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Maternity Services F.A.Q’s
What is a doula/birth partner?
The original word doula comes from Ancient Greek d???? (doule), and refers to a woman of service/care-giver. Labour/Birth partner doulas are labour support companions who provide practical and emotional support for before, during and after your baby is born. They do not perform clinical tasks such as heart rate checks or vaginal exams, nor do they provide advice. Rather, they use massage, positioning suggestions and breathing techniques alongside many other methods to help make your birth expereience as calm and smooth as possible. A Doula/Birth Partner joins a mother who has started labour either at her home, birth centre, or hospital and remains with her throughout the entire labour and birth process and will encourage immediate skin-to-skin contact between baby and parents. The Doula will help, assist and guide with feeding and bonding.
As well as the birth itself, Doulas will often organize a prenatal visit, phone support, and a postpartum meeting to ensure the mother is well informed and supported. The terms of a Doula/Birth Partner’s responsibilities are decided between the doula and the family. In addition to emotional, physical and informational support, doulas work as advocates of their client’s wishes and will assist in communicating with medical staff to obtain information for the client to make informed decisions regarding medical procedures.
Why is there a need for Doulas?
As childbirth has generally moved from home to hospital, some elements of care have been lost from the birth process. The days when an experienced family member or similar help from the immediate community would be on hand to provide the nurturing role for the new mother are long gone. As healthcare in general progressed during the 20th century the position of the community midwife evolved, but due to lack of resources these days, this service is steadily declining in many areas and the evidence is mounting of the many mothers who have suffered in one way or another as a result of this decline.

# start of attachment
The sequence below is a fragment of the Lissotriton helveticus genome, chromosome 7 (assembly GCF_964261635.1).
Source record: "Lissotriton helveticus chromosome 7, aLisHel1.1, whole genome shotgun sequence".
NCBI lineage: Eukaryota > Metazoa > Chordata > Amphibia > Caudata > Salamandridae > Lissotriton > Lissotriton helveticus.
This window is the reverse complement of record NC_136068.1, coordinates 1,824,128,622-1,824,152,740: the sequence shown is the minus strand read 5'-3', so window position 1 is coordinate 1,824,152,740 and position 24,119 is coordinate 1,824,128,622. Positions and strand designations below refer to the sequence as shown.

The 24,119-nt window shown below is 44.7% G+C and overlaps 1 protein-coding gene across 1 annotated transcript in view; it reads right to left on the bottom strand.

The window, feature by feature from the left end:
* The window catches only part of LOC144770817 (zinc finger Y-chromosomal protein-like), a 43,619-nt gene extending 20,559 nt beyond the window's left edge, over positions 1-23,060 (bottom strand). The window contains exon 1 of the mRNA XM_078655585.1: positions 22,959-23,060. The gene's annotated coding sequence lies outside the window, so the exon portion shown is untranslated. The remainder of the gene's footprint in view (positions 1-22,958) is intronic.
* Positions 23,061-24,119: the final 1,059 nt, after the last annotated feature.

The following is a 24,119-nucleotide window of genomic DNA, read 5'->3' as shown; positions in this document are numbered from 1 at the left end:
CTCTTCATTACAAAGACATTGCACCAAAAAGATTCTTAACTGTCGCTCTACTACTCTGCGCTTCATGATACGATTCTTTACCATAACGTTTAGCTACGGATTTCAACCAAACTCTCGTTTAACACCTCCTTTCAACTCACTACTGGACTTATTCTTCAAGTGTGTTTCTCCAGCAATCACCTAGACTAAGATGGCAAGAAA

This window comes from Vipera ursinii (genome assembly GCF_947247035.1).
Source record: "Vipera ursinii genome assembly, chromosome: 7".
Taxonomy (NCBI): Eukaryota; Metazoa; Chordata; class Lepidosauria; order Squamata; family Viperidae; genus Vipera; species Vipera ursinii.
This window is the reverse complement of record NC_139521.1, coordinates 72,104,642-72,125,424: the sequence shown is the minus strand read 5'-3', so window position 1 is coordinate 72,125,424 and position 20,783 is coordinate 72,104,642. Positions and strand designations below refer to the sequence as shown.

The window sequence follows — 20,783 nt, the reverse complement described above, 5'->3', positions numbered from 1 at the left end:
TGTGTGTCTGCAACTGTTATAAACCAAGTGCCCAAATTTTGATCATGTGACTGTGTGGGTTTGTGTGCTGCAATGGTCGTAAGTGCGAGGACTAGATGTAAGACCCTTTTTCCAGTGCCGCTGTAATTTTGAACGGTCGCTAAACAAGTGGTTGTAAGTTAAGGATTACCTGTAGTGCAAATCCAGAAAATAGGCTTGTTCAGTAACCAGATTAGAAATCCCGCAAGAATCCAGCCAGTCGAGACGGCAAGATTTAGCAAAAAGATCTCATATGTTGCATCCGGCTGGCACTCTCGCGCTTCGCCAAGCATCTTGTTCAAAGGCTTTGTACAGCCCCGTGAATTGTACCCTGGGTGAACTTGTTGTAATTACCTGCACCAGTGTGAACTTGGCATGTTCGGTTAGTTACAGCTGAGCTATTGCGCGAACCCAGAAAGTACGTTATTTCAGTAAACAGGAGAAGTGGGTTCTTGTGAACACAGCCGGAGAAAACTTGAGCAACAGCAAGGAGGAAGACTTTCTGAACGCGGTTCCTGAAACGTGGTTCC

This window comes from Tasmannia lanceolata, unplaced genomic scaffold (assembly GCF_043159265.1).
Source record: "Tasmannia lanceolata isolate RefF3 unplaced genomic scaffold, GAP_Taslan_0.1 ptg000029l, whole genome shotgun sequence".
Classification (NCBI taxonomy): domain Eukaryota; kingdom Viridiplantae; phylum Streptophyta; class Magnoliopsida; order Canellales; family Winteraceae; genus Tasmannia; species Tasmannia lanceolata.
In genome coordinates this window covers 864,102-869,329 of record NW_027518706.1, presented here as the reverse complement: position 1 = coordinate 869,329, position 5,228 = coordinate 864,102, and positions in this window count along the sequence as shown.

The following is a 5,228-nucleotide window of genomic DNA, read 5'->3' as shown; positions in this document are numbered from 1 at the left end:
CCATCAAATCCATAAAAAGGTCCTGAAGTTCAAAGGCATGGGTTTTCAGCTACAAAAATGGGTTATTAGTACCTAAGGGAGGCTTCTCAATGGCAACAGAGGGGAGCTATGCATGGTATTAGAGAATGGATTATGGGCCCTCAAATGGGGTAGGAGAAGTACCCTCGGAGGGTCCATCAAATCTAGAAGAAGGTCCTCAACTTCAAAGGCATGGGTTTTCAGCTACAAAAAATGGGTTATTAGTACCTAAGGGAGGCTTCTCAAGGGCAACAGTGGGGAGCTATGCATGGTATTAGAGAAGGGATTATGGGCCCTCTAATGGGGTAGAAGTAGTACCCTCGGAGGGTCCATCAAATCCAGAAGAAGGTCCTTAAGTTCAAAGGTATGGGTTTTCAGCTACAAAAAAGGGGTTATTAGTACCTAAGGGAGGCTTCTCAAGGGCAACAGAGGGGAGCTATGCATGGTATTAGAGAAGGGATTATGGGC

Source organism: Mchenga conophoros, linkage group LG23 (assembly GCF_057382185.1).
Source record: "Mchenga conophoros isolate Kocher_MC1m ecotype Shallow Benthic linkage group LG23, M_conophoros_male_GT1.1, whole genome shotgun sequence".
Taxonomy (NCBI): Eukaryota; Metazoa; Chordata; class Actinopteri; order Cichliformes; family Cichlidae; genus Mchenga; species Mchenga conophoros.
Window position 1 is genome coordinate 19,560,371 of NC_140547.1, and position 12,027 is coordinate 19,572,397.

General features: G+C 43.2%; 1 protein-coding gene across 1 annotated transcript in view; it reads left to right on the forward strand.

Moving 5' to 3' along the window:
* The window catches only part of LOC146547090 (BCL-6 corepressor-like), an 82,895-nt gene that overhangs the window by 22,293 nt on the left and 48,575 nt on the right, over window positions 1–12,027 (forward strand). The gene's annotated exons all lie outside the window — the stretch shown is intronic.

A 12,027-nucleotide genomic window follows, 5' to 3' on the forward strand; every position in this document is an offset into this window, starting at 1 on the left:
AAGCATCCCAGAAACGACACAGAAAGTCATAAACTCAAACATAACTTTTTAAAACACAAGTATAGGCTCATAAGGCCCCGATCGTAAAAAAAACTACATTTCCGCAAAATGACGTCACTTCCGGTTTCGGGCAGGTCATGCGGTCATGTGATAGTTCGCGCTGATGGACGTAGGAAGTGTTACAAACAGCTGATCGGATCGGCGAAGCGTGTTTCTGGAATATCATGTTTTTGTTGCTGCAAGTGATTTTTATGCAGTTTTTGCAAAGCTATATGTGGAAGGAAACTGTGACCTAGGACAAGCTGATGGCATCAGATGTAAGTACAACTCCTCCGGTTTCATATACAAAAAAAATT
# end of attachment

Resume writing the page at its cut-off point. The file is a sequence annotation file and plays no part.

These days many women feel that they have to be in hospital to give birth to their baby where it is much more likely that a birth will be medically run by primary care givers such as midwives and Doctors and intervention methods, such as caesarean section or forceps, can be implemented if required. However as well as in a hospital setting, Doulas can also be invaluable where Mothers-to-be are considering a home birth or birth centre.
From extensive first hand experience and from numerous reports from Mums on personal birth experiences, the reality in the UK today is that many maternity units are over-stretched in terms of primary staff to mum ratios. Crucially, very often support and care (other than primary care) during and after a birth can be stretched thin to none at all in some cases. This is the point where a good Doula comes into her own.
Here are some recent research statistics on the benefits of having a Doula present at a birth:
- Shortens first-time labour by an average of 2 hours
- Decreases the chance of caesarean section by 50%
- Decreases the need for pain medication
- Helps fathers participate with confidence
- Increases success in breastfeeding
-Findings from “Mothering the Mother” Klaus, Kennell & Klaus, 1993
What specific types of assistance can a Doula/Birth Partner provide for Mother and Baby?
- Continuous physical, emotional, and informational support during pregnancy, labour, and childbirth.
- Support from a person who understands and trusts the process of birth, and who helps facilitate the birth experience for the parents, baby, and primary care providers.
- Emotional support.
- Exercise and physical suggestions to make pregnancy and childbirth more comfortable.
- Help with preparation of a birth plan.
- Facilitation of communication between members of labouring woman’s birth team – though most doula certification programs discourage doulas from talking directly with caregivers for the mother/partners.
- Massage and other non-pharmacological pain relief measures.
- Positioning suggestions during labour and birth.
- Support the partner so that he/she can provide support and encouragement to the labouring woman.
- Help to avoid unnecessary interventions.
- Help with breastfeeding preparation and beginning.
- Some doulas offer a written record of the birth (birth story).
- Is present during entire labour and afterwards as long as is needed by parent(s).
How can Doulas help Fathers and Family during a birth?
The doula is an ally and occasional mentor for the father or partner. Their respective roles are similar, but the differences are crucial. The father or partner typically has little actual experience in dealing with the often-subtle forces of the labour process, and may receive enormous benefit from the presence of a doula, who is familiar with the process of birth. Even more important, many fathers experience the birth as an emotional journey of their own and find it hard to be objective in such a situation, and a doula facilitates the family process. Studies have shown that fathers usually participate more actively during labour with the presence of a doula than without one. A responsible doula supports and encourages the father in his support style rather than replaces him.